Brown said his department had been in contact with Rodger three times, including for a welfare check at the request of his family in which deputies found him to be polite and courteous. He did not appear to meet criteria to be held involuntarily on mental health grounds, and deputies took no further action.
Elliot Rodger had seen therapists off and on since he was nine years old, Astaire said. He was reserved to the point of seeming to have trouble communicating with "an underlying sadness about him, a frustration," he said.
"There was no suggestion that he had any interest, any liking for guns," Astaire said.
SHAKING AND CRYING
But Bloeser said Rodger, who was bullied as a child and was known to have Asperger's syndrome, talked to her son about wanting to hold down and rape women. Within the last year, his mental health deteriorated and he was under psychiatric care but not taking his medication, she said.
The Los Angeles Times published portions of Rodger's roughly 140-page manifesto, in which he detailed his fear that police would foil his plot when they visited him last month. He opened his door to a knock to find about seven officers looking for him.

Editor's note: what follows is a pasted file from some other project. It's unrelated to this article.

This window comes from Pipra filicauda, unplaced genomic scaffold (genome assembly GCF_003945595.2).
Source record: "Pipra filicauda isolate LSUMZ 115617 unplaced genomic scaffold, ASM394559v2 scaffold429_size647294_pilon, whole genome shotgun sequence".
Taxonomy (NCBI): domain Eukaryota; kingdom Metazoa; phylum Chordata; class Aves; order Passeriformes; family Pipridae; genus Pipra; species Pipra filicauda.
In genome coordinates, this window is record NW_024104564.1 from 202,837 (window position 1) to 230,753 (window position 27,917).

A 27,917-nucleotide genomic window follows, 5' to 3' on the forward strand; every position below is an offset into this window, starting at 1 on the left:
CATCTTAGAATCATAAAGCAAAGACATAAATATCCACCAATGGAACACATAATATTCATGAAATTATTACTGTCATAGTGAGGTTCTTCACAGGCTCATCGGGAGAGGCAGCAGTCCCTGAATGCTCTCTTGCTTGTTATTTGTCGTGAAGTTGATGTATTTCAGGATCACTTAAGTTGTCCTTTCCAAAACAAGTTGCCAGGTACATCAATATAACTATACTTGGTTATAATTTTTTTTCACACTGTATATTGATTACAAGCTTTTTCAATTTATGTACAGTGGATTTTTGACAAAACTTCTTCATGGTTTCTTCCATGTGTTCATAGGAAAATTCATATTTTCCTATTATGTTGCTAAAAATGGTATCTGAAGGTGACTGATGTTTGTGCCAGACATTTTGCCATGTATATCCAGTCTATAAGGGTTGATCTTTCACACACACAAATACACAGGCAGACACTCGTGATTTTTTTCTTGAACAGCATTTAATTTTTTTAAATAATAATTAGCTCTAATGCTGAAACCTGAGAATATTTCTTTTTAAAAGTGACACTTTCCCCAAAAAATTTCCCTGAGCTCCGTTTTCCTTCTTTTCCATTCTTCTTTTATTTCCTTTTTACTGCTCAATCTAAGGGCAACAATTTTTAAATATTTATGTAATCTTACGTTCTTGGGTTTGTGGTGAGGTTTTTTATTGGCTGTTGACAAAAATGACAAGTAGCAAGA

"I had the striking and devastating fear that someone had somehow discovered what I was planning to do, and reported me for it," Rodger wrote.
"If that was the case, the police would have searched my room, found all of my guns and weapons, along with my writings about what I plan to do with them. I would have been thrown in jail, denied of the chance to exact revenge on my enemies. I can't imagine a hell darker than that."
He said the police left after he told them it was all a misunderstanding.
In the manifesto, Rodger said he did not think he was mentally prepared to kill his father, an assistant director on the 2012 film "The Hunger Games".
A lawyer for the family, Alan Shifman, said they offered sympathy to those affected by the tragedy. Authorities searched the homes of both of Rodger's parents on Sunday but neither appeared to be home at the time.
A neighbor of Elliot Rodger who asked not to be identified told reporters on Sunday that Rodger had attended parties in the courtyard of the building but would sit alone, looking sullen.
One night, the neighbor said, Rodger came home bruised and bloodied from a fight with some men at a party after he had aggressively approached a woman there.
"After the beating he was shaking, profusely crying, his eyes were like water faucets," the man said. "I've never seen anybody that mad, that upset in my life."
When police found Rodger dead in his car, apparently killed by a self-inflicted gunshot, they also discovered three legally purchased semiautomatic guns - two Sig Sauers and a Glock - and some 400 rounds of unspent ammunition, Brown said. (Additional reporting by Alex Dobuzinskis, Eric Kelsey and Dan Whitcomb in Los Angeles, Brendan O'Brien in Milwaukee, Jim Loney in Washington and Casey Sullivan in New York; Writing by Cynthia Johnston and Dan Whitcomb; Editing by Sophie Hares, Andrea Ricci, Eric Walsh and Simon Cameron-Moore)